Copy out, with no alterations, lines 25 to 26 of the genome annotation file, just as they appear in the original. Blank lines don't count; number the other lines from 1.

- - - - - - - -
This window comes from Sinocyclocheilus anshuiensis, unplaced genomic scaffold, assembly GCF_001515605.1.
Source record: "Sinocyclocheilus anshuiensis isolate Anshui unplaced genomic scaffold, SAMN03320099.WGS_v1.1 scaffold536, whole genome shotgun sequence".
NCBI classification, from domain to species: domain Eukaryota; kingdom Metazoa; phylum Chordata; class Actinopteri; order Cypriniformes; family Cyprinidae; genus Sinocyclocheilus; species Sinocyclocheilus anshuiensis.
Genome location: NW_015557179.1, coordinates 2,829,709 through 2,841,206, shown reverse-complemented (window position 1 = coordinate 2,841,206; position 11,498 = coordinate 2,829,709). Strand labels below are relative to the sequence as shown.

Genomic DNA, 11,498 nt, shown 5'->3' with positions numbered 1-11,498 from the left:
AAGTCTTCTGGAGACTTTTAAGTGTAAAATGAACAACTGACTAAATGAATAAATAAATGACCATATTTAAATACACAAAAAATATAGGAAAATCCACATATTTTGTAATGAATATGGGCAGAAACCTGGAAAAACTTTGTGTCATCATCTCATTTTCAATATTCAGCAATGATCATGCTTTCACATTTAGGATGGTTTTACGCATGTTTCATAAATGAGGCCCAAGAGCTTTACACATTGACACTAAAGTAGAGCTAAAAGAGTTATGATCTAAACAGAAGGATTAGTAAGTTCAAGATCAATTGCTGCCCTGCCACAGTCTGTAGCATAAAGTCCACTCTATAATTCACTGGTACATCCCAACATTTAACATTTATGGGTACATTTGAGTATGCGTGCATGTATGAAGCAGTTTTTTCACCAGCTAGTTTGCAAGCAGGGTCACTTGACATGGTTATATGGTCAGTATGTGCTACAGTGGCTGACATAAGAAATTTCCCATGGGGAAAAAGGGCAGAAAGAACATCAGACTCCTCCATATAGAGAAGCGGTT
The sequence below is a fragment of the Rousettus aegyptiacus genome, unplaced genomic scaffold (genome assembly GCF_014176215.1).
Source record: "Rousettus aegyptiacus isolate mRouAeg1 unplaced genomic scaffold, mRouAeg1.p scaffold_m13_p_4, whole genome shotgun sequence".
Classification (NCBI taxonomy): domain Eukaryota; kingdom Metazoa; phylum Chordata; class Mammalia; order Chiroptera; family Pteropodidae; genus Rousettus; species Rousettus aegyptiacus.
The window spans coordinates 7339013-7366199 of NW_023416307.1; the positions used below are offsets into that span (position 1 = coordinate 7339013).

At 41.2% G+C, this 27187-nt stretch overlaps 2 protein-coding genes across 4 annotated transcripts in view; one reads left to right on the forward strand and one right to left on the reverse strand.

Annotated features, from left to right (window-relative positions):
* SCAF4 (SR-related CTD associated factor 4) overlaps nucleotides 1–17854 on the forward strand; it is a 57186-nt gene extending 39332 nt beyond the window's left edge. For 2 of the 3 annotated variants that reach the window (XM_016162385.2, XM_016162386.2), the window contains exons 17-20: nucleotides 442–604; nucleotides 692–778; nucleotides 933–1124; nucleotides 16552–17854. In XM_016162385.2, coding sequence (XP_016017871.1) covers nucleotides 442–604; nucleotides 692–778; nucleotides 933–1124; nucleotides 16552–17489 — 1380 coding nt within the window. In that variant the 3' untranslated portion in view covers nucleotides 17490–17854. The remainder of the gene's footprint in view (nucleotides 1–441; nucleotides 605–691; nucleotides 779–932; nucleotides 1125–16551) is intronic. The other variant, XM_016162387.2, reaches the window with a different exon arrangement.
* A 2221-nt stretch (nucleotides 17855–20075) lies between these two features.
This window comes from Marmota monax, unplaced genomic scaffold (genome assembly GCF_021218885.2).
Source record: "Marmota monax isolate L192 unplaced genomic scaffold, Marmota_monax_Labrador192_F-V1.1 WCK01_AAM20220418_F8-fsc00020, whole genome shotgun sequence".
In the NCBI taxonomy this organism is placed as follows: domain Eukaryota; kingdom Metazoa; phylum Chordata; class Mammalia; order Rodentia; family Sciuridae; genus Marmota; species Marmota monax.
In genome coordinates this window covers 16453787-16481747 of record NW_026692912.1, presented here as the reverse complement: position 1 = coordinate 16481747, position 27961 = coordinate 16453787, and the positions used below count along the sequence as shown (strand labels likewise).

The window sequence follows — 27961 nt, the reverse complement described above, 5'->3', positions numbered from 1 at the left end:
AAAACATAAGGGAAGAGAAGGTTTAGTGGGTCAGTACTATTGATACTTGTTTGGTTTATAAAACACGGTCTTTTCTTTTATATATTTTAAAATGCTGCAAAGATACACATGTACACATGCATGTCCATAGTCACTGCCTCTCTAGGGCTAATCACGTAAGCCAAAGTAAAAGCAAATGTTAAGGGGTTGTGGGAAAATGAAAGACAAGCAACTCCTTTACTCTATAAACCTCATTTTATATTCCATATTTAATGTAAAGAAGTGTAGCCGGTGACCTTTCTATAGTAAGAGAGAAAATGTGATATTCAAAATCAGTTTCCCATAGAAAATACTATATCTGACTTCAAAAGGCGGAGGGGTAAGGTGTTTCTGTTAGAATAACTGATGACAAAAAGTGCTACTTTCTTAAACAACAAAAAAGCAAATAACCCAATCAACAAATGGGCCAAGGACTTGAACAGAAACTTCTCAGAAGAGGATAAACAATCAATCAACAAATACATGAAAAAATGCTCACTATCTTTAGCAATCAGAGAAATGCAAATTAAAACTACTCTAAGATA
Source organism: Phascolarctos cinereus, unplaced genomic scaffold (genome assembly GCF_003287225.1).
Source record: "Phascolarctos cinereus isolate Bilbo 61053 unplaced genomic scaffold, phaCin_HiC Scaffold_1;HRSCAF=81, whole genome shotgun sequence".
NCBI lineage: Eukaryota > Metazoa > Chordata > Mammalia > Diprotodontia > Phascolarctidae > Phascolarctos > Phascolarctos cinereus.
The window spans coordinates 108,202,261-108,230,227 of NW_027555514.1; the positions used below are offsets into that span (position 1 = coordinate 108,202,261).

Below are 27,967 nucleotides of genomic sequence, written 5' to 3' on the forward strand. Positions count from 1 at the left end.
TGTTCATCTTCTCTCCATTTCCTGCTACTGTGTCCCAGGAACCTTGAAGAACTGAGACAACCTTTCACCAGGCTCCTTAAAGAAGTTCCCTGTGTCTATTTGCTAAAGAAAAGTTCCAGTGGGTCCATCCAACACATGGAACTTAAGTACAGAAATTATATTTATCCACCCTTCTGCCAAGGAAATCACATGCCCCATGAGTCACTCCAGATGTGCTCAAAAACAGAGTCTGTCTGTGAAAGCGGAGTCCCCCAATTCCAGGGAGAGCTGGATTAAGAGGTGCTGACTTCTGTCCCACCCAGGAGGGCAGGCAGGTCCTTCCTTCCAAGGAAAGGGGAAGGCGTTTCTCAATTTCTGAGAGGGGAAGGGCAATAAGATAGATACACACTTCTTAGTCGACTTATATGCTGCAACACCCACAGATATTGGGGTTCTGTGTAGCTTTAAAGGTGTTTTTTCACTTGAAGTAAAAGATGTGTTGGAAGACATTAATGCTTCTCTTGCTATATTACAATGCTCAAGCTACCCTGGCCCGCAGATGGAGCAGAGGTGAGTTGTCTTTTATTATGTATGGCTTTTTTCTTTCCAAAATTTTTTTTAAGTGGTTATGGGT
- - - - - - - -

Below are 27,967 nucleotides of genomic sequence, written 5' to 3' on the forward strand. Positions count from 1 at the left end.
TGTTCATCTTCTCTCCATTTCCTGCTACTGTGTCCCAGGAACCTTGAAGAACTGAGACAACCTTTCACCAGGCTCCTTAAAGAAGTTCCCTGTGTCTATTTGCTAAAGAAAAGTTCCAGTGGGTCCATCCAACACATGGAACTTAAGTACAGAAATTATATTTATCCACCCTTCTGCCAAGGAAATCACATGCCCCATGAGTCACTCCAGATGTGCTCAAAAACAGAGTCTGTCTGTGAAAGCGGAGTCCCCCAATTCCAGGGAGAGCTGGATTAAGAGGTGCTGACTTCTGTCCCACCCAGGAGGGCAGGCAGGTCCTTCCTTCCAAGGAAAGGGGAAGGCGTTTCTCAATTTCTGAGAGGGGAAGGGCAATAAGATAGATACACACTTCTTAGTCGACTTATATGCTGCAACACCCACAGATATTGGGGTTCTGTGTAGCTTTAAAGGTGTTTTTTCACTTGAAGTAAAAGATGTGTTGGAAGACATTAATGCTTCTCTTGCTATATTACAATGCTCAAGCTACCCTGGCCCGCAGATGGAGCAGAGGTGAGTTGTCTTTTATTATGTATGGCTTTTTTCTTTCCAAAATTTTTTTTAAGTGGTTATGGGT